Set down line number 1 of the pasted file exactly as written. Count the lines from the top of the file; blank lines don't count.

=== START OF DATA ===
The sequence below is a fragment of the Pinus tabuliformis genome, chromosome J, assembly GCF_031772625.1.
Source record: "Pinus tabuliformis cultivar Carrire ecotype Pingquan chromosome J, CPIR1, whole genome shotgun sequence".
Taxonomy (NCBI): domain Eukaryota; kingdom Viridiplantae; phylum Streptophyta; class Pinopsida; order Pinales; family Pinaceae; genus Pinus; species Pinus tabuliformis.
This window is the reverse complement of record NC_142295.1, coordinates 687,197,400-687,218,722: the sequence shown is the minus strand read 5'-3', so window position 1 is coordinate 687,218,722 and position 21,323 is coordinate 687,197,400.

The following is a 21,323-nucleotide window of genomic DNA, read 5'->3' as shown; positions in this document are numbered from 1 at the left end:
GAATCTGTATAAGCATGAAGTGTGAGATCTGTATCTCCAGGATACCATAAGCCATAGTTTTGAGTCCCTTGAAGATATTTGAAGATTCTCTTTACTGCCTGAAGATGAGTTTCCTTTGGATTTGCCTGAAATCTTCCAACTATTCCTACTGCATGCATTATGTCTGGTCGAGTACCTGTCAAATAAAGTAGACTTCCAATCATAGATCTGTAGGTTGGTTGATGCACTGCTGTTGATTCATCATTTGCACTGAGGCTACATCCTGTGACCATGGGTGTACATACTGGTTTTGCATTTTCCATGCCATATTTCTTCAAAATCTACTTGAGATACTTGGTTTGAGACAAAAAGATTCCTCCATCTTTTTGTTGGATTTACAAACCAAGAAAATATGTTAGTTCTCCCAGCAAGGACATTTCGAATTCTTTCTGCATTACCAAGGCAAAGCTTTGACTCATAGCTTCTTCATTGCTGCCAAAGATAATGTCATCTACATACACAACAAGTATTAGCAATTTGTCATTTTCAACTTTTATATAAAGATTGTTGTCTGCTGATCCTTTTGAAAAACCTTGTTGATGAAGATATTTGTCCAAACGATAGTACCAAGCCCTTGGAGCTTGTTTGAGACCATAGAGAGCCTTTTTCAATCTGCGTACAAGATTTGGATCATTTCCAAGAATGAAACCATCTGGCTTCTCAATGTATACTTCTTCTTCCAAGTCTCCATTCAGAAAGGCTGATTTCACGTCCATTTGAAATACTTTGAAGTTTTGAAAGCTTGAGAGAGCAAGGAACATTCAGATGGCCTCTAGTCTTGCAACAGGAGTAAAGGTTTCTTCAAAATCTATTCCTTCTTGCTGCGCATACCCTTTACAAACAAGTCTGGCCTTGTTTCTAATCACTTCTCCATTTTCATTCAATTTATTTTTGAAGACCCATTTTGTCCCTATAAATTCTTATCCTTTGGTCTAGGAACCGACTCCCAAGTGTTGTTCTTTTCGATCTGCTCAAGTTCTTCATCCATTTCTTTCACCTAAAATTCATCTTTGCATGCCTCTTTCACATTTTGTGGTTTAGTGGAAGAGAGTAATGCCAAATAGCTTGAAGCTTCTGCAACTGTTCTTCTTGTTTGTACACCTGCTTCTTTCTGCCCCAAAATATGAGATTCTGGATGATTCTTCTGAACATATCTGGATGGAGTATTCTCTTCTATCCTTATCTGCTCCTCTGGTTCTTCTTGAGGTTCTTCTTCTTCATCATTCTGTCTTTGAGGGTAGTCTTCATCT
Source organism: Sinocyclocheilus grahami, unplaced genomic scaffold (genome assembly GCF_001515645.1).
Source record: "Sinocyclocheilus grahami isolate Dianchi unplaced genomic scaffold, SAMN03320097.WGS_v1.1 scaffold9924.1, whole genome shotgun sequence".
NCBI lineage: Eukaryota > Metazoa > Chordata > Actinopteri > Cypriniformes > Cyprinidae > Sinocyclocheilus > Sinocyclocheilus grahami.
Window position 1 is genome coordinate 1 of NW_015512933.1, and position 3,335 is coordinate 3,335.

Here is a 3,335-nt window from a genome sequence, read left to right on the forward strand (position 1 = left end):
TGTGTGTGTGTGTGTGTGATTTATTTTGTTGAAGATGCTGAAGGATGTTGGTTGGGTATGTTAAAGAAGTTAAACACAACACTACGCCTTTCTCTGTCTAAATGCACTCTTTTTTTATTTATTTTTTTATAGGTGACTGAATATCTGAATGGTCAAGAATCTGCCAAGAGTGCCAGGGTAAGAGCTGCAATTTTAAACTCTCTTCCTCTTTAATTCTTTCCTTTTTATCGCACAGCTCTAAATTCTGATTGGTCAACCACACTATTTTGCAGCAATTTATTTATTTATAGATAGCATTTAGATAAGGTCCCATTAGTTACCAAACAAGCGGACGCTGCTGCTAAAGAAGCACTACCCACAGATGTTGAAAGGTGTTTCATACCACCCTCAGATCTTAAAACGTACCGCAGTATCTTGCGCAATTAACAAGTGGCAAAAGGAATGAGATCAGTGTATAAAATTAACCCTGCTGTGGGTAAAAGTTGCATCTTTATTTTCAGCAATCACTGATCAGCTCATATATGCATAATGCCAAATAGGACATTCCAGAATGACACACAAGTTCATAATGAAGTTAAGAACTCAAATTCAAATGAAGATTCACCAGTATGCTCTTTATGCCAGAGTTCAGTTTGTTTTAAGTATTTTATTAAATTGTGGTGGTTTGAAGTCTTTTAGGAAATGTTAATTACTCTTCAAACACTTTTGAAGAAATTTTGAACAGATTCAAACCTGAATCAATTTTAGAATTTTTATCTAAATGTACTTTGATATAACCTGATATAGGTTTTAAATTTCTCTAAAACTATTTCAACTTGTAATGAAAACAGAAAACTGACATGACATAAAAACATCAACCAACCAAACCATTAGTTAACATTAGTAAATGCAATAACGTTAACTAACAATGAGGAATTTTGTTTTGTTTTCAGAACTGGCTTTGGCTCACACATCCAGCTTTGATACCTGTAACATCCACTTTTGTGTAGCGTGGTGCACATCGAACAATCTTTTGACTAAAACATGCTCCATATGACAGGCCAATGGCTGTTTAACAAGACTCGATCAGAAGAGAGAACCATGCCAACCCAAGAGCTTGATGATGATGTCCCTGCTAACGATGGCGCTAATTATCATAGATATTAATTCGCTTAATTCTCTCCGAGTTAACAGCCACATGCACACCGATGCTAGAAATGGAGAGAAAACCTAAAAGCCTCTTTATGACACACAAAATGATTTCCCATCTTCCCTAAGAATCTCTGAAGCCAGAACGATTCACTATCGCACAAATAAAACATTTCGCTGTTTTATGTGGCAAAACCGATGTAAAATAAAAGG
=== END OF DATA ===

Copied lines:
The sequence below is a fragment of the Pinus tabuliformis genome, chromosome J, assembly GCF_031772625.1.